Does your money actually go to the Harbor? Sort of.
Unlike some City assets, our Port and Harbor is managed as an “Enterprise Fund”. Simply put, an enterprise fund is a separate accounting system used when a fee is charged in exchange for services. By state law, an enterprise fund may be established for a utility, health care, recreation, or transportation facility. As an enterprise fund, Port and Harbor revenues are separated from other city government services. This allows the City to be able to demonstrate to the public that are Port and Harbor facilities are self-sustaining.
What it means for Cordova residents is that “we” do not pay the Harbormaster’s salary – nor do “we” pay for the Harbormaster’s office, the docks, floats, or ramps. Who does? The users. Okay, as a fishing town, most of us are both part of “we” and “the users”, however, it is an important distinction to make. Property taxes, sales taxes, and other City revenue that all of us as residents generally contribute do not impact our Port and Harbor. The only revenue that funds our Port and Harbor are Port and Harbor fees. That’s it. Moorage, launch, TravelLift, parking – the user fees are what keep our Port and Harbor staffed, maintained, and operating. Any improvements made in the Port and Harbor are paid for by those same user fees. On good years, when collected user fees are greater than the cost of operating the Port and Harbor, we have opportunities to grow.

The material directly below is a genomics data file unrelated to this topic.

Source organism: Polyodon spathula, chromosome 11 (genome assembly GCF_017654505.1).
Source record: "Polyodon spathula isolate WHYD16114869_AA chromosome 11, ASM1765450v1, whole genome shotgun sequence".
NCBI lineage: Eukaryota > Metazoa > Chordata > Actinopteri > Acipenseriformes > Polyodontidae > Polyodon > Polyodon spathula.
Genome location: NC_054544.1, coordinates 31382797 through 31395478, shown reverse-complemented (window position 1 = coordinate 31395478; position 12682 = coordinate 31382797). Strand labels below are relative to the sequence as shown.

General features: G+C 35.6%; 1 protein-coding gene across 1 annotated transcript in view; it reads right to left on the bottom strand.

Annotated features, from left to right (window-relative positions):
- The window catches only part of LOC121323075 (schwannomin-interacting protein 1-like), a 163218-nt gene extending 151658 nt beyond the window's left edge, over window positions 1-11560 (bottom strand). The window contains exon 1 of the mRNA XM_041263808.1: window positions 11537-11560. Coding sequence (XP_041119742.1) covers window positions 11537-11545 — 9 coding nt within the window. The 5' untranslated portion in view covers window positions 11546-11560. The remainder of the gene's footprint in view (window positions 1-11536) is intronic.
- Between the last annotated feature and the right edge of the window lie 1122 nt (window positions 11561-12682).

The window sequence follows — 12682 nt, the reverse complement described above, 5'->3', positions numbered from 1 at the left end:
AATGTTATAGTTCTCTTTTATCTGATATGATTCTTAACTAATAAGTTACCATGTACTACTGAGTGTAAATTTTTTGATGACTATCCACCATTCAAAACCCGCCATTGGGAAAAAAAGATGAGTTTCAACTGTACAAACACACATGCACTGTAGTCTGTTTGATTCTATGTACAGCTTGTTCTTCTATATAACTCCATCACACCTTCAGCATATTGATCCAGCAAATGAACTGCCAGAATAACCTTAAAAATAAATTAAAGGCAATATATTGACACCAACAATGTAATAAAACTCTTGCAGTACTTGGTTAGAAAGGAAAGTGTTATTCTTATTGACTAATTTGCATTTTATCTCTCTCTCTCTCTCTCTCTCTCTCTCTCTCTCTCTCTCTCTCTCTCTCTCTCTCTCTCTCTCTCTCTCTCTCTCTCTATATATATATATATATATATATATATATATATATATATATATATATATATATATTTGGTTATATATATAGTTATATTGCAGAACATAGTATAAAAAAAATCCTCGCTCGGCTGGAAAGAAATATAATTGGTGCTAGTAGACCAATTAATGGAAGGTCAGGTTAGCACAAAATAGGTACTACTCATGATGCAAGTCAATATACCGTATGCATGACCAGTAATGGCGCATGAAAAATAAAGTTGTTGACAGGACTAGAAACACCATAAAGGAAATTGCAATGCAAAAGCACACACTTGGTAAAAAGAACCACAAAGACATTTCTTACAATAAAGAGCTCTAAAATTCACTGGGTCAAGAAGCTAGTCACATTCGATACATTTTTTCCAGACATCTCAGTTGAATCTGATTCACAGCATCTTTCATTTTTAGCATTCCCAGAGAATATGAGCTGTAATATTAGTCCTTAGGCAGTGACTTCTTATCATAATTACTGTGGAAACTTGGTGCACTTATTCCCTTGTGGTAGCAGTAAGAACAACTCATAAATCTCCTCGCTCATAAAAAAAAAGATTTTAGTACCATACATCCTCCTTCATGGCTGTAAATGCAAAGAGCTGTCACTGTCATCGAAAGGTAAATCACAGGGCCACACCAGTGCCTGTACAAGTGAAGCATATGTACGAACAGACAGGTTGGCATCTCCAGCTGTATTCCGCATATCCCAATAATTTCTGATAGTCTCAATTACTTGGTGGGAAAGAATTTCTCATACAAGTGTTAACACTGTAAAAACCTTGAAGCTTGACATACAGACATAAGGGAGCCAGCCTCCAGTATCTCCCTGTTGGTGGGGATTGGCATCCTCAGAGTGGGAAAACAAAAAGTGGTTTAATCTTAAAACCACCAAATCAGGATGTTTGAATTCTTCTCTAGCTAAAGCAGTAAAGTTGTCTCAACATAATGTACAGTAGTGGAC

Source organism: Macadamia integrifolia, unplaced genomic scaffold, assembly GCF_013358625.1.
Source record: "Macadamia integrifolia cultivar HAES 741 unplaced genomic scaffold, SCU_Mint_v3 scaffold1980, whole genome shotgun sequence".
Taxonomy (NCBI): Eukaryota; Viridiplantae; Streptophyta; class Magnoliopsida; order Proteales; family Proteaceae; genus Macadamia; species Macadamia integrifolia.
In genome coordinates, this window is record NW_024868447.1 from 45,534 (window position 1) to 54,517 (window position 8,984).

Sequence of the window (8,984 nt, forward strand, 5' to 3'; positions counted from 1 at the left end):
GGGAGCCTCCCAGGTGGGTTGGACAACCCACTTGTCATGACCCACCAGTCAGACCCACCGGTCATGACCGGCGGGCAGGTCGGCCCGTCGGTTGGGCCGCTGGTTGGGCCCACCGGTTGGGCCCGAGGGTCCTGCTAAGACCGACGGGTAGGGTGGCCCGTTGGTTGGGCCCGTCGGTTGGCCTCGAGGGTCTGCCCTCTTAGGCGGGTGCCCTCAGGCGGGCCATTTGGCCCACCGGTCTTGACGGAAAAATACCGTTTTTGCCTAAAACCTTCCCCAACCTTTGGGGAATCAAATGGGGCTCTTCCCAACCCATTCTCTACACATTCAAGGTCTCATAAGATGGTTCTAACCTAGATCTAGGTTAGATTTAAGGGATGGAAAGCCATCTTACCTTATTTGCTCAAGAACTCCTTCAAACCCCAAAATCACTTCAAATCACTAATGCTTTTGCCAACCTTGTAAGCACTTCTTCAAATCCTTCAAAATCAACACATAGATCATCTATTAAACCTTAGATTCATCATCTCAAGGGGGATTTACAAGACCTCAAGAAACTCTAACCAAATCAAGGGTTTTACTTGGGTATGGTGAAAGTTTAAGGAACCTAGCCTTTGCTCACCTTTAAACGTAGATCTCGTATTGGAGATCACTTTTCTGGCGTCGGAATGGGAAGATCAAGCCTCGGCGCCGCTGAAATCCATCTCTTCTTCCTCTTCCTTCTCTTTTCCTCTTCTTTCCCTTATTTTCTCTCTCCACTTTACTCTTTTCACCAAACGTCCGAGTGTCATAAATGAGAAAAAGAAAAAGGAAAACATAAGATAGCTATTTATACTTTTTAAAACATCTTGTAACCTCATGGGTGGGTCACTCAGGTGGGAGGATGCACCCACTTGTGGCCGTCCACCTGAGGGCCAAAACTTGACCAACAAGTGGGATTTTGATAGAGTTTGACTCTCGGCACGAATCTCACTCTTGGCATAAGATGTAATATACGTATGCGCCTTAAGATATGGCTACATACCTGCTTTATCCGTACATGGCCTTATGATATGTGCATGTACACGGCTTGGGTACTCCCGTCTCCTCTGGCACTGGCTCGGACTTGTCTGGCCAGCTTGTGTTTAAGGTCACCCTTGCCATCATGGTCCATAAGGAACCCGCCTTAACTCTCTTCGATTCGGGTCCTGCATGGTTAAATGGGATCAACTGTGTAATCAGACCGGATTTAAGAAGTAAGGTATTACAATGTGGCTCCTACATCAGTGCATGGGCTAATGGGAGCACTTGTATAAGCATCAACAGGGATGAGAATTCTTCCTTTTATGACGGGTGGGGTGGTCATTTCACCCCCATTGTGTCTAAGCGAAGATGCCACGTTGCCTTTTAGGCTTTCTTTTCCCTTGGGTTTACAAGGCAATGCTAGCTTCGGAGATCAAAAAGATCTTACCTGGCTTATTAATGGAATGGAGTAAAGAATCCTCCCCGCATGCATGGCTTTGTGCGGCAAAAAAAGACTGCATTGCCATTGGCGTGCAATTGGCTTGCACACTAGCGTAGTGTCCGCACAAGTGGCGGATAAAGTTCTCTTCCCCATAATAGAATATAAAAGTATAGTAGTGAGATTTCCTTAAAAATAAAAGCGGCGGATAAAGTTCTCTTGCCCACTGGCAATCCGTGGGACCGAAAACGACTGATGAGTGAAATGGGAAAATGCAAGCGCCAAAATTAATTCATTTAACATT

A self-sustaining entity, it is our Port and Harbor users that keep it running day-to-day and position Cordova for the future by funding harbor-related economic development initiatives with their user fees.